never called me Gaga in front of other kids.
“Come on Johnny we
won't go far, just to the gardens, lets go exploring.” She kept on until
my brother weakened and agreed to go as far as the backyards of the bombed
out houses but no further. I had no choice but to go with them. When we
got there, I began to pick some pretty yellow flowers. Then I saw some
pink ones and wandered away to pick them too.
When I came back
Johnny and Patty were collecting bits of wood, piling it up against the
wall of an old shed to build a den. Patty said she was hot in her hat and
coat and took them off, Johnny took off his coat too and his jumper, putting
them in a heap. I was too little to undo my buttons and I did not want
to; I wanted to take my flowers back to show Flangie.
“Look! Pretty flowers.”
I said to Patty and Johnny, holding them up to their noses to smell. I
wanted to go back, I was thirsty but they wanted to stay and play so I
toddled back alone.
“Look what I got
Flangie!” I said as I went into the kitchen. Flangie looked at my flowers
and put them in water for me.
“Those pink ones
are ‘cinder roses’ because they always grow on land that has been burnt,
they are lovely to be sure but you should never pick the other ones. They
are really called dandelions but if you get the white sap on your hands,
it will make you wet your bed.” Flangie told me the old country name for
them was ‘pee the bed’. As a two year old, I don't suppose I was too worried
about wetting the bed.
I knew that Johnny
and Patty were being naughty but I would not tell on them so when Flangie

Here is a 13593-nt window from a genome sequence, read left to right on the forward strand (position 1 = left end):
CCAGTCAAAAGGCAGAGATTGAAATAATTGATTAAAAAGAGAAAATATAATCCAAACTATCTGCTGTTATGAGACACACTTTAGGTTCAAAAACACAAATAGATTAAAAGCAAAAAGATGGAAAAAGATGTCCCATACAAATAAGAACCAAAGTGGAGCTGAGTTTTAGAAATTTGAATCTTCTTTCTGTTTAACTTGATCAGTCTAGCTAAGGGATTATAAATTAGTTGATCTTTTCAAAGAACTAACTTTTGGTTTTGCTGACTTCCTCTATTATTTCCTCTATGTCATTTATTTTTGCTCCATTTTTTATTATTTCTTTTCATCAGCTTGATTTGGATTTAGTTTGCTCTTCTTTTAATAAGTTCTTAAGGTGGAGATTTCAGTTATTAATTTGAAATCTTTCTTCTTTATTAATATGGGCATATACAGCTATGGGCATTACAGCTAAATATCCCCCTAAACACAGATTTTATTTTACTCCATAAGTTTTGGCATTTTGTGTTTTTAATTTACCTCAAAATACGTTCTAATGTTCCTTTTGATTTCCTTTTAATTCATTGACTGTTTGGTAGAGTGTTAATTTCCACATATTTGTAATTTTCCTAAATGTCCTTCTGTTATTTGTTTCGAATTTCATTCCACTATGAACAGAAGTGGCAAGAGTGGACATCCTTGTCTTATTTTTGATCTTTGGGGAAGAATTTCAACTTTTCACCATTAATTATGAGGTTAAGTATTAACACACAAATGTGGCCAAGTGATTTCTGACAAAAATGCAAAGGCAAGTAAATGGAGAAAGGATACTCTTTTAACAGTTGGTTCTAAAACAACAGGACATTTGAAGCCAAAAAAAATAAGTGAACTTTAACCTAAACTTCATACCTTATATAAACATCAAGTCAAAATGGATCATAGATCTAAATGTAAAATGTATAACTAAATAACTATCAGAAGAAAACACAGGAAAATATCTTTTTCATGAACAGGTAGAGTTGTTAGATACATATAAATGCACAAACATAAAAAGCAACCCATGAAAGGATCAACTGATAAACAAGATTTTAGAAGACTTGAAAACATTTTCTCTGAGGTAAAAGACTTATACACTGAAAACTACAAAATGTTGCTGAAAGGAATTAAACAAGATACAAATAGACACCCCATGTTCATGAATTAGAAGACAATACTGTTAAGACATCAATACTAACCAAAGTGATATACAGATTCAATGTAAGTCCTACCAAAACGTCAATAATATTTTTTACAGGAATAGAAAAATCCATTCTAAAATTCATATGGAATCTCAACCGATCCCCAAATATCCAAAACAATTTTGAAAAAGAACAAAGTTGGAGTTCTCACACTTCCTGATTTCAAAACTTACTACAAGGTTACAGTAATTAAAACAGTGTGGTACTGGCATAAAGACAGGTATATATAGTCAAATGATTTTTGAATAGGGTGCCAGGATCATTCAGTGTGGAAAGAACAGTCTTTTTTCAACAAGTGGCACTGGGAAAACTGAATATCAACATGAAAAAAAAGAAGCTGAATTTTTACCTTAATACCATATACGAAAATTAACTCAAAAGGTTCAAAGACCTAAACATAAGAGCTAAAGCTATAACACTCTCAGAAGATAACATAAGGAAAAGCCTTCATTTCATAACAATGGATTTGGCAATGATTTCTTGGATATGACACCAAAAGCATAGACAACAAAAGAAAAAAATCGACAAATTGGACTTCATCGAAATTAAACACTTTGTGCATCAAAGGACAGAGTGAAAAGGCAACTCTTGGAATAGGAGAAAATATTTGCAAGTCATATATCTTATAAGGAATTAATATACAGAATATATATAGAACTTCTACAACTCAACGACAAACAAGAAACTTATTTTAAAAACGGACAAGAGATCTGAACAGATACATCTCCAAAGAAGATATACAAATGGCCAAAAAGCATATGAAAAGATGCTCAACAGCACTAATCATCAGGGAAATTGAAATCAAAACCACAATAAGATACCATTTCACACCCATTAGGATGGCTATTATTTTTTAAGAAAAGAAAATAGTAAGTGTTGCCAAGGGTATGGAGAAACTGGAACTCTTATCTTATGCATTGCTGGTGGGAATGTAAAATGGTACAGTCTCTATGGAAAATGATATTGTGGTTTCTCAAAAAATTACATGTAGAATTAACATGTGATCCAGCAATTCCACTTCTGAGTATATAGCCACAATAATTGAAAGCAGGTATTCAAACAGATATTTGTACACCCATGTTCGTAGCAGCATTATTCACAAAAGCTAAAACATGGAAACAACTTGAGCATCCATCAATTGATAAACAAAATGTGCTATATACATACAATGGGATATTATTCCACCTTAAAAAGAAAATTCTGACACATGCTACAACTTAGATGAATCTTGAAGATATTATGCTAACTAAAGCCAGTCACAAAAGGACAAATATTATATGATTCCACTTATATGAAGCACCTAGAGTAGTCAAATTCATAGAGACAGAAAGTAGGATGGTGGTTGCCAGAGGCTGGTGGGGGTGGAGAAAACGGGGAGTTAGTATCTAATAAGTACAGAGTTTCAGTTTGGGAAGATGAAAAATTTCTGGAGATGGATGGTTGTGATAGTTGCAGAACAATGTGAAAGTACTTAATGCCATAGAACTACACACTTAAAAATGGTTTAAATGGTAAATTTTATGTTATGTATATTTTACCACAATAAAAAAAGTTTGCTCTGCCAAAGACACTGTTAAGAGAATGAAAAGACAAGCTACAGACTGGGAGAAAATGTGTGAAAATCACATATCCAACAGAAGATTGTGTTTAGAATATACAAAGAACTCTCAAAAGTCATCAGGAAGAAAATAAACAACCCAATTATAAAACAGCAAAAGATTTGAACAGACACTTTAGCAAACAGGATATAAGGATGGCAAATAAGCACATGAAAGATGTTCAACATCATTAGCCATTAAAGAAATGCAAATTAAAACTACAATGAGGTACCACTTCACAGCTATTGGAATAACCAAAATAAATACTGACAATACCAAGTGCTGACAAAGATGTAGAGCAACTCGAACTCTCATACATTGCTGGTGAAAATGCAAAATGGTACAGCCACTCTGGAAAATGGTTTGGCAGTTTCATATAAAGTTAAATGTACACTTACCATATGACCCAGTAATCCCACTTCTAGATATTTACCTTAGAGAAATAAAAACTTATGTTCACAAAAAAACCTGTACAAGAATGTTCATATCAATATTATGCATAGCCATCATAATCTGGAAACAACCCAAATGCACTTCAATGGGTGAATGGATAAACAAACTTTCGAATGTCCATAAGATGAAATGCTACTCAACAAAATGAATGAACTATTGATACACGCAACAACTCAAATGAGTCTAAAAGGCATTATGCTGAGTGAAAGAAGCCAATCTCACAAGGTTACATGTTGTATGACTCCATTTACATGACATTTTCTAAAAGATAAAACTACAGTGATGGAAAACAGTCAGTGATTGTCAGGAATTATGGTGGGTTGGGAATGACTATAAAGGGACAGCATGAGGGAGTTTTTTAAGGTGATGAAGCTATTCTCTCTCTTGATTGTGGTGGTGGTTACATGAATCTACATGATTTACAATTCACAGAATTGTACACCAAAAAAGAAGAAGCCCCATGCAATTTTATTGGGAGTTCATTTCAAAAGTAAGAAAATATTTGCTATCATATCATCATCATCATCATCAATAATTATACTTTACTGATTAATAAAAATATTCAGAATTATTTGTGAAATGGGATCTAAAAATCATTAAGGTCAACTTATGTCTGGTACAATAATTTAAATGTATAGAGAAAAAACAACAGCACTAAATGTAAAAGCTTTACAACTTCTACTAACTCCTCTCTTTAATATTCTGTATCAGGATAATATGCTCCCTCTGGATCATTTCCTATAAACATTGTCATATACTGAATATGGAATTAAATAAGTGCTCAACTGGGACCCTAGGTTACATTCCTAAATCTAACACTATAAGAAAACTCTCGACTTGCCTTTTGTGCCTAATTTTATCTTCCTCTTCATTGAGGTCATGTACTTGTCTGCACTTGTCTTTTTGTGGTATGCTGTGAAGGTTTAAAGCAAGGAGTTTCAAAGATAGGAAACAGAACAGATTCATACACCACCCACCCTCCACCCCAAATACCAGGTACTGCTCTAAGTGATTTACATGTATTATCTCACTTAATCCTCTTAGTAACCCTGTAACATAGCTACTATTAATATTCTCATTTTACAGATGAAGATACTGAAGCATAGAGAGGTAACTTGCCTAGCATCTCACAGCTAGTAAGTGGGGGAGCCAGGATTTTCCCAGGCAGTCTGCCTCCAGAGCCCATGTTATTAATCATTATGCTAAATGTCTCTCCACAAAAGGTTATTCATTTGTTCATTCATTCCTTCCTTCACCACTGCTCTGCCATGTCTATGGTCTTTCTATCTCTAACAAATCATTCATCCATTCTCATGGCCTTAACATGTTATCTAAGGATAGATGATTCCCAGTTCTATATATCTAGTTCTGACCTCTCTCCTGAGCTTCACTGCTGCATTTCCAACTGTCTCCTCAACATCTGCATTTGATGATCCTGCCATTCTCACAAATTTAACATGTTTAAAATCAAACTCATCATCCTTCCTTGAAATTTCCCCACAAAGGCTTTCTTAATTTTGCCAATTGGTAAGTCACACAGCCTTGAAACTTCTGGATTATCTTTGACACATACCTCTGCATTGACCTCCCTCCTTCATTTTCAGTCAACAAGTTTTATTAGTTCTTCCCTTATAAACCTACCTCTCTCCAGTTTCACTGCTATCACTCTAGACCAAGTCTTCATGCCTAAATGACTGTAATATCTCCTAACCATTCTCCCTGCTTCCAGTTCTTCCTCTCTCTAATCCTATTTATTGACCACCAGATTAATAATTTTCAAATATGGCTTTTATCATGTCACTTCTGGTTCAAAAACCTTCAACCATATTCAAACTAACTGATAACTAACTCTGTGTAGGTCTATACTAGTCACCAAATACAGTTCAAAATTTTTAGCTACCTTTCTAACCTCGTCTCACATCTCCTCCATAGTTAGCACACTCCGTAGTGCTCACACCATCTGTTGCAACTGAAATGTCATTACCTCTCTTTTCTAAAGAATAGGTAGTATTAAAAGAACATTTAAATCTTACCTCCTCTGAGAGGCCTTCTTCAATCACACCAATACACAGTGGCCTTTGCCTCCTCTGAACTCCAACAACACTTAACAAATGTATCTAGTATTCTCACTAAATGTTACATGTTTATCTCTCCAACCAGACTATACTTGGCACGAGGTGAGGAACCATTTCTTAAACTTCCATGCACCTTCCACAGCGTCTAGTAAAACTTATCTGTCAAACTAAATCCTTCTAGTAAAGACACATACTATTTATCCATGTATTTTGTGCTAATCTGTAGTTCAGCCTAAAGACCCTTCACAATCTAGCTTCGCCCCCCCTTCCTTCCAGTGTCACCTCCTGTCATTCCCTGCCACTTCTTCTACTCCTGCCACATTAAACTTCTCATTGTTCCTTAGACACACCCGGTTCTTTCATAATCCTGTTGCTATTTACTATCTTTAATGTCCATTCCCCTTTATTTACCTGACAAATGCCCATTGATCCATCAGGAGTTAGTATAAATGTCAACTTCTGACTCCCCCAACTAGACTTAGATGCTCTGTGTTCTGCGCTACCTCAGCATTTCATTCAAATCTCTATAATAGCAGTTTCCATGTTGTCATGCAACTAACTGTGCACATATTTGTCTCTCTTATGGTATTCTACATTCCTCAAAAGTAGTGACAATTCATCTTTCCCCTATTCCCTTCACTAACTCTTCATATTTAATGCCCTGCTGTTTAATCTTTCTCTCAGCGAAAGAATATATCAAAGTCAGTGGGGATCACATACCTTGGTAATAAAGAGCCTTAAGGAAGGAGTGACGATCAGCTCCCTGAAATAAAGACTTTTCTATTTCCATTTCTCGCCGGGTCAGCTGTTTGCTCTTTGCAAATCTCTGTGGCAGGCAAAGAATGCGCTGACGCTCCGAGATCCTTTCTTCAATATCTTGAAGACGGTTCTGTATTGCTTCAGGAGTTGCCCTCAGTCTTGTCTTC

asked if they were still in the alley, I looked at the floor and nodded.
I settled down to help Flangie, and very soon forgot all about Patty and
Johnny outside. When Mummy came to fetch us for tea, Johnny and Patty were
“Where is Johnny?"
She asked, looking round the little room.
“He is still out
playing with Patty; I’ll go and fetch them.”
Flangie went outside “Johnny! Patty!” She called, then she came back in alone.
“Mrs. Kirk there
is no sign of either of them I have looked all over the yard and the alleys
and there is no sign of them at all. Where could they be?” Flangie said
with a worried look. Mum asked Flangie to watch me while she went to search
for them herself.
I knew where they
were. However, I could not understand why they had not answered Flangie
when she called to them. A while later Mummy came in, carrying a bundle
of Patty and Johnny's clothes.
“Flangie! Look, I
have found their clothes, all of their clothes, hats coats, pants, even
their shoes and socks. What on Earth could have happened to them? Where
could they be without their clothes on? Someone must have taken them somewhere!
I have looked everywhere and called and called; there is no sign of them
anywhere, except for the pile of clothes. If they have been kidnapped,
they could be anywhere by now, we must call the police.”
When she asked me
where they were, when I had last seen them, I took her hand and led her
to the little shed on the bomb site and showed her where they had gone,
to play, hours before. It all became clear when we reached the door to
find that it had jammed shut, trapping them inside for the rest of the
“Mummy! Mummy!” We
heard, from inside the shed, as the two miscreants called for help. They
had been playing ‘You show me yours and I’ll show mine’.
Mum soon managed
to force open the door and two cold, hungry, tearful little faces looked
out at us. They should both have been in for a major telling off for serious,